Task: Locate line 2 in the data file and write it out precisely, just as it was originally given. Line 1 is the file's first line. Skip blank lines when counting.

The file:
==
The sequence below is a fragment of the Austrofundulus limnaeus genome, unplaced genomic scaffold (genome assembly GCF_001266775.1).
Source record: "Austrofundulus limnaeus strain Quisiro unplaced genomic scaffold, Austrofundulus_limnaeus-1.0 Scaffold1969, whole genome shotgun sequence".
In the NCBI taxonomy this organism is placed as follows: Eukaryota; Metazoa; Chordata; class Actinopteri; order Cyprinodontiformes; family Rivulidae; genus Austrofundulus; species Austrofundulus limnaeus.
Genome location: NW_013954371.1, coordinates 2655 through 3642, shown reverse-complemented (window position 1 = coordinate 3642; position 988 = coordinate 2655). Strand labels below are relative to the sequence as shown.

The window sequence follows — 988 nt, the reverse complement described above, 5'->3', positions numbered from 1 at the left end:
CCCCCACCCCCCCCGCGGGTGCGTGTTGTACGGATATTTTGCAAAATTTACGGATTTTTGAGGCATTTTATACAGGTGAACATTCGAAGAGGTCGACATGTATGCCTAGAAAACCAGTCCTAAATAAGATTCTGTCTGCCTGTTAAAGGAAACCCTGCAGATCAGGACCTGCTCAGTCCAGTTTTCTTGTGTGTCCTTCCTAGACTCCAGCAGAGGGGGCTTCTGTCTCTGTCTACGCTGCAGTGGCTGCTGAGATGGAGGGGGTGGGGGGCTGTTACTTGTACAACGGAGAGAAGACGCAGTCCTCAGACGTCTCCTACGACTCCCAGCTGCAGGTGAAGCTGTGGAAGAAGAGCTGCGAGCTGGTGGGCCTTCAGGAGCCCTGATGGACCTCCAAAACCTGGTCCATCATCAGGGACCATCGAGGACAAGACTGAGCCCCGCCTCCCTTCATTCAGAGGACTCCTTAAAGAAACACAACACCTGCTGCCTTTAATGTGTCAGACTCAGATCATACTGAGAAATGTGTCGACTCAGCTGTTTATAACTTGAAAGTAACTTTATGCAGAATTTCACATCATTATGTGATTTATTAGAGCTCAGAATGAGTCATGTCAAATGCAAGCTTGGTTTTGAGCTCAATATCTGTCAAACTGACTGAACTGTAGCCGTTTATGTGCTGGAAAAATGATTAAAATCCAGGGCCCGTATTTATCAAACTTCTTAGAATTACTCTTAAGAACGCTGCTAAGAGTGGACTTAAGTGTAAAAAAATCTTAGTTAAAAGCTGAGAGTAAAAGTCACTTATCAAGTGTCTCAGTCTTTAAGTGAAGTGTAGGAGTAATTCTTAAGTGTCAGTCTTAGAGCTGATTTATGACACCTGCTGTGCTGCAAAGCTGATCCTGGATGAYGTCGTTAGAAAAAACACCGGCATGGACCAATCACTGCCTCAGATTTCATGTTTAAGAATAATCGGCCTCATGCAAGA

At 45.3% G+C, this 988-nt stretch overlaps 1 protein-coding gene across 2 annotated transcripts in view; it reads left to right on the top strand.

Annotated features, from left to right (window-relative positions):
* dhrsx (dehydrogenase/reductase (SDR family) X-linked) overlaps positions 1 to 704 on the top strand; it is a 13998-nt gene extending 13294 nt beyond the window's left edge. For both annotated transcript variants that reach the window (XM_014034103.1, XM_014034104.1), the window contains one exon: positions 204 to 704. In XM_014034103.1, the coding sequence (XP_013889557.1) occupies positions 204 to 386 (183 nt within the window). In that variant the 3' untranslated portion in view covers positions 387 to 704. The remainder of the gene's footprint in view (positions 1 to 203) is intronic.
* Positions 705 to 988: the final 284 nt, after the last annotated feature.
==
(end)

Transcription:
Source record: "Austrofundulus limnaeus strain Quisiro unplaced genomic scaffold, Austrofundulus_limnaeus-1.0 Scaffold1969, whole genome shotgun sequence".